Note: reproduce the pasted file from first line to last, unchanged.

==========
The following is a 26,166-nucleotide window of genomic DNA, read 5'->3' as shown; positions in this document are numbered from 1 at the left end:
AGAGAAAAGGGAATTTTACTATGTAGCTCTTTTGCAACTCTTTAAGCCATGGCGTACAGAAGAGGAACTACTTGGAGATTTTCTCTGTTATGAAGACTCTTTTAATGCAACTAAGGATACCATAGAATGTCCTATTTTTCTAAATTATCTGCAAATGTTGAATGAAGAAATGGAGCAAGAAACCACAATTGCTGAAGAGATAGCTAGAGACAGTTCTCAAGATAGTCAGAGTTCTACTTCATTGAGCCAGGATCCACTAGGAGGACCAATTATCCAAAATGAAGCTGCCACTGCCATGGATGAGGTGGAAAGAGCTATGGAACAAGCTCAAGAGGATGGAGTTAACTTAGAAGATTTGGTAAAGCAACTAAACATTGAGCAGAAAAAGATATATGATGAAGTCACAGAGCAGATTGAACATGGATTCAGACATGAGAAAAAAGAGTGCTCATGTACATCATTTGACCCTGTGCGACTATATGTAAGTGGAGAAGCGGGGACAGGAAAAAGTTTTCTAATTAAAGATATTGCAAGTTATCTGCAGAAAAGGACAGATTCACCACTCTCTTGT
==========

The following is a 26,166-nucleotide window of genomic DNA, read 5'->3' as shown; positions in this document are numbered from 1 at the left end:
AGAGAAAAGGGAATTTTACTATGTAGCTCTTTTGCAACTCTTTAAGCCATGGCGTACAGAAGAGGAACTACTTGGAGATTTTCTCTGTTATGAAGACTCTTTTAATGCAACTAAGGATACCATAGAATGTCCTATTTTTCTAAATTATCTGCAAATGTTGAATGAAGAAATGGAGCAAGAAACCACAATTGCTGAAGAGATAGCTAGAGACAGTTCTCAAGATAGTCAGAGTTCTACTTCATTGAGCCAGGATCCACTAGGAGGACCAATTATCCAAAATGAAGCTGCCACTGCCATGGATGAGGTGGAAAGAGCTATGGAACAAGCTCAAGAGGATGGAGTTAACTTAGAAGATTTGGTAAAGCAACTAAACATTGAGCAGAAAAAGATATATGATGAAGTCACAGAGCAGATTGAACATGGATTCAGACATGAGAAAAAAGAGTGCTCATGTACATCATTTGACCCTGTGCGACTATATGTAAGTGGAGAAGCGGGGACAGGAAAAAGTTTTCTAATTAAAGATATTGCAAGTTATCTGCAGAAAAGGACAGATTCACCACTCTCTTGT